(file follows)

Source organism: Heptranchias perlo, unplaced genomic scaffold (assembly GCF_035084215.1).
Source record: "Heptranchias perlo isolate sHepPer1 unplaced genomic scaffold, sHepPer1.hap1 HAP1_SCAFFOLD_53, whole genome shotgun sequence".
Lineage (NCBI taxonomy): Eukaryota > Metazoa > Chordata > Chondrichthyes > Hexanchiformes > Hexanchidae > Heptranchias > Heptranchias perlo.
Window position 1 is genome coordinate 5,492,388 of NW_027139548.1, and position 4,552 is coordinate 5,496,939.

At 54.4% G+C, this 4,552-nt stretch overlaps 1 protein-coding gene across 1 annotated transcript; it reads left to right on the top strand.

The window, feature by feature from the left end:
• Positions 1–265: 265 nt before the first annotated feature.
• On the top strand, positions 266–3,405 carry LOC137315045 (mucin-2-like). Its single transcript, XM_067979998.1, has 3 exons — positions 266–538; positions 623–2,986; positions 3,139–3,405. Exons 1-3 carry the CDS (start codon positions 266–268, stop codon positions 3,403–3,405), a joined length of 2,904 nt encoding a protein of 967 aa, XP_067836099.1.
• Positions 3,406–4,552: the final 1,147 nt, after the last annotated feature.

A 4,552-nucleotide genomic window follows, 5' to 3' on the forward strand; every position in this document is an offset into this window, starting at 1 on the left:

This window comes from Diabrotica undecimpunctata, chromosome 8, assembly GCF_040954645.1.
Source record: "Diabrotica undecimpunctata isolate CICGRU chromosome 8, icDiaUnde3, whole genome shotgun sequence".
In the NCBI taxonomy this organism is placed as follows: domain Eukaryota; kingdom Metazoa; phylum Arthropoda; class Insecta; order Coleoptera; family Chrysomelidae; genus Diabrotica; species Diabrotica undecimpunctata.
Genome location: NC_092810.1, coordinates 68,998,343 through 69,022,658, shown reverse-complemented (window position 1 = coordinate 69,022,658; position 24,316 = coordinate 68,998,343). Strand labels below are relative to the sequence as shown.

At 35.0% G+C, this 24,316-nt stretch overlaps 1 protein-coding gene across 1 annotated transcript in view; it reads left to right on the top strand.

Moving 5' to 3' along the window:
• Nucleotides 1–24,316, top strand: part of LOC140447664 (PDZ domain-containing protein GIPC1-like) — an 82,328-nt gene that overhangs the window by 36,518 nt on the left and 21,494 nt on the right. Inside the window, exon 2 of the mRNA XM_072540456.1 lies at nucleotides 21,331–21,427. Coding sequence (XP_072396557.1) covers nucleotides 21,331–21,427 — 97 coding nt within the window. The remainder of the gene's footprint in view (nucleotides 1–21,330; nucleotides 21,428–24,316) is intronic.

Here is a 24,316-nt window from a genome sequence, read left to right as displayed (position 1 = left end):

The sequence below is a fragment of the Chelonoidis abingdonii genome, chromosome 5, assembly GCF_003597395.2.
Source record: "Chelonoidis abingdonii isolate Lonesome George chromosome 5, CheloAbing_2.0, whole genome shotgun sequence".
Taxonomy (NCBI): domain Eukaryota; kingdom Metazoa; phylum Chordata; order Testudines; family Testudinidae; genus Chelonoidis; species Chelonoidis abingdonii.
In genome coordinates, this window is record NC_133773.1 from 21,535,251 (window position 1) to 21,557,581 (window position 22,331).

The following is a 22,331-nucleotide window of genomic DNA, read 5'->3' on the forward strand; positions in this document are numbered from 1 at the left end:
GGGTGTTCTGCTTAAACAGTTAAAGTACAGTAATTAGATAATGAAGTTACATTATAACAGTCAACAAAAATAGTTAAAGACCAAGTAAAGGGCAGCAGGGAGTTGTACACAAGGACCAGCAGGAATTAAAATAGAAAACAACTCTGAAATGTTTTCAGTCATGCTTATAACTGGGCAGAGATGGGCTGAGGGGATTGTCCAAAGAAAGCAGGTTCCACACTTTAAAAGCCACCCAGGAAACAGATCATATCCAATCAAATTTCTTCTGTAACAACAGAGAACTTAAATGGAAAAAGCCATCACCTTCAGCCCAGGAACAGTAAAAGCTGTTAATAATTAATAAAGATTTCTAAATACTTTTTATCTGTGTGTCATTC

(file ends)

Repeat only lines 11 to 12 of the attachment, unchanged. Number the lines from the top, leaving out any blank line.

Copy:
This window comes from Diabrotica undecimpunctata, chromosome 8, assembly GCF_040954645.1.
Source record: "Diabrotica undecimpunctata isolate CICGRU chromosome 8, icDiaUnde3, whole genome shotgun sequence".